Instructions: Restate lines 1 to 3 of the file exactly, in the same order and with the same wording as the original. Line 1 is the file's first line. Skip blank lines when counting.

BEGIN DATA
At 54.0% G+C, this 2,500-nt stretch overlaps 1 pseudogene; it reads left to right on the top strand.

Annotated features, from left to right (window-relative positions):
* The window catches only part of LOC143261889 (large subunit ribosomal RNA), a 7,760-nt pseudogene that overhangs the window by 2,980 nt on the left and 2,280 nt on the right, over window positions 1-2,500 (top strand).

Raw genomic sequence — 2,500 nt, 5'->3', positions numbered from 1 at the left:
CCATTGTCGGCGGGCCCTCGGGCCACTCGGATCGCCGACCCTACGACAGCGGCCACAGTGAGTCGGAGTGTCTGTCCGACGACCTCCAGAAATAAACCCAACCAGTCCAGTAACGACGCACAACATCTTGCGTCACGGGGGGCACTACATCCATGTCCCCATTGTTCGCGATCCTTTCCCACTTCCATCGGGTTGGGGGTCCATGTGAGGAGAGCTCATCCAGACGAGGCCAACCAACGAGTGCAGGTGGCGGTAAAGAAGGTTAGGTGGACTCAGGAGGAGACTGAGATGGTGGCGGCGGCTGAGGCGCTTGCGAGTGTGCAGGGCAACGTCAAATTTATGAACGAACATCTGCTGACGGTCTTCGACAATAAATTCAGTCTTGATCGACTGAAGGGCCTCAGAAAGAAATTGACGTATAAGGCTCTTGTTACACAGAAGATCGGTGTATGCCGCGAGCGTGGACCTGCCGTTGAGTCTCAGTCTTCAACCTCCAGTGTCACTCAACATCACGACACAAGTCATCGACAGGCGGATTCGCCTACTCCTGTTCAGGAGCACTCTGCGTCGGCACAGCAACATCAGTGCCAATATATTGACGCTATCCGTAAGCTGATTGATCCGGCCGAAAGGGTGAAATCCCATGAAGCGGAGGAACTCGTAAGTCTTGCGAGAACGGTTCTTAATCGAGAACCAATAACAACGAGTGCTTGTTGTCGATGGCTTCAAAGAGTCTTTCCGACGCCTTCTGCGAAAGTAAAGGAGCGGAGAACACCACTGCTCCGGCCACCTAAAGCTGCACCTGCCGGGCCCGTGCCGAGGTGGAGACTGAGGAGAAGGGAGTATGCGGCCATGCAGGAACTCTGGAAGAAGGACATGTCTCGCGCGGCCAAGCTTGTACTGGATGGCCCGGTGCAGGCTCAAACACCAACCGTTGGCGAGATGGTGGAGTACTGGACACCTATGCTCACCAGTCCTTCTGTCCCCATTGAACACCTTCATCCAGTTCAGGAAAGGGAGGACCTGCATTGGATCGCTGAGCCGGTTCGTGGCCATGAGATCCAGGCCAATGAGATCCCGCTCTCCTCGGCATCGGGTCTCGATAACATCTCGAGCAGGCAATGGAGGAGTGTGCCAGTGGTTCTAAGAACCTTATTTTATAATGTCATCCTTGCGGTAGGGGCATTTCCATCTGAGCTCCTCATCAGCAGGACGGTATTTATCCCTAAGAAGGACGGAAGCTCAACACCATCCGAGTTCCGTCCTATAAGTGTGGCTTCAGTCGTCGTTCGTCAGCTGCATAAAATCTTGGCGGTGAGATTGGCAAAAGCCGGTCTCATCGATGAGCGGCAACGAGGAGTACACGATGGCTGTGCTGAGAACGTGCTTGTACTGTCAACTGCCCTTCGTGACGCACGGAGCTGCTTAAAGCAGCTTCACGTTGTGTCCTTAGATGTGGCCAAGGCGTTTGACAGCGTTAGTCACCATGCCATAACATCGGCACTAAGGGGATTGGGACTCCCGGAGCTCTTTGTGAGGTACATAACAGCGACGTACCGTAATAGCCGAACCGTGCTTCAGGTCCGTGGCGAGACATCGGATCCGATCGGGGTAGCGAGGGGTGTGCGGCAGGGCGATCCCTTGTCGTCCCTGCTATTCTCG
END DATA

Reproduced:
At 54.0% G+C, this 2,500-nt stretch overlaps 1 pseudogene; it reads left to right on the top strand.

Annotated features, from left to right (window-relative positions):
* The window catches only part of LOC143261889 (large subunit ribosomal RNA), a 7,760-nt pseudogene that overhangs the window by 2,980 nt on the left and 2,280 nt on the right, over window positions 1-2,500 (top strand).